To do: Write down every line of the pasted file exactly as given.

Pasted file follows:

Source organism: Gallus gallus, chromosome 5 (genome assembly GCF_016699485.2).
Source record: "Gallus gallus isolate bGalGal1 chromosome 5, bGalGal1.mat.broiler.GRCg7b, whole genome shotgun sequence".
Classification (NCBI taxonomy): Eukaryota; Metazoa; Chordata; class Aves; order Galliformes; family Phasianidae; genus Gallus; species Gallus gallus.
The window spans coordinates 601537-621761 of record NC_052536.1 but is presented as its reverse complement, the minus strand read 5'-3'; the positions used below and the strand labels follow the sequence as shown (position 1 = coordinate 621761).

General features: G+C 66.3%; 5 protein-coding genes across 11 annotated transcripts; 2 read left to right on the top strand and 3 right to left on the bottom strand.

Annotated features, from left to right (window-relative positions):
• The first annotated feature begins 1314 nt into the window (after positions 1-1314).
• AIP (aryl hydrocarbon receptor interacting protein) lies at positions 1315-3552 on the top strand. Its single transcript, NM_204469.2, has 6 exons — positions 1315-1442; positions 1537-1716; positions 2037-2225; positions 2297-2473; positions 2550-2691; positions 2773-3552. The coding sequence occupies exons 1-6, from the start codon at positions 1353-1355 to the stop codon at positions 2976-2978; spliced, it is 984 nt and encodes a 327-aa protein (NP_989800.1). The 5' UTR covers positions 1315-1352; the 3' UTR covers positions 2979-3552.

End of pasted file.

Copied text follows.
Source organism: Gallus gallus, chromosome 5 (genome assembly GCF_016699485.2).
Source record: "Gallus gallus isolate bGalGal1 chromosome 5, bGalGal1.mat.broiler.GRCg7b, whole genome shotgun sequence".
Classification (NCBI taxonomy): Eukaryota; Metazoa; Chordata; class Aves; order Galliformes; family Phasianidae; genus Gallus; species Gallus gallus.
The window spans coordinates 601537-621761 of record NC_052536.1 but is presented as its reverse complement, the minus strand read 5'-3'; the positions used below and the strand labels follow the sequence as shown (position 1 = coordinate 621761).

General features: G+C 66.3%; 5 protein-coding genes across 11 annotated transcripts; 2 read left to right on the top strand and 3 right to left on the bottom strand.

Annotated features, from left to right (window-relative positions):
• The first annotated feature begins 1314 nt into the window (after positions 1-1314).
• AIP (aryl hydrocarbon receptor interacting protein) lies at positions 1315-3552 on the top strand. Its single transcript, NM_204469.2, has 6 exons — positions 1315-1442; positions 1537-1716; positions 2037-2225; positions 2297-2473; positions 2550-2691; positions 2773-3552. The coding sequence occupies exons 1-6, from the start codon at positions 1353-1355 to the stop codon at positions 2976-2978; spliced, it is 984 nt and encodes a 327-aa protein (NP_989800.1). The 5' UTR covers positions 1315-1352; the 3' UTR covers positions 2979-3552.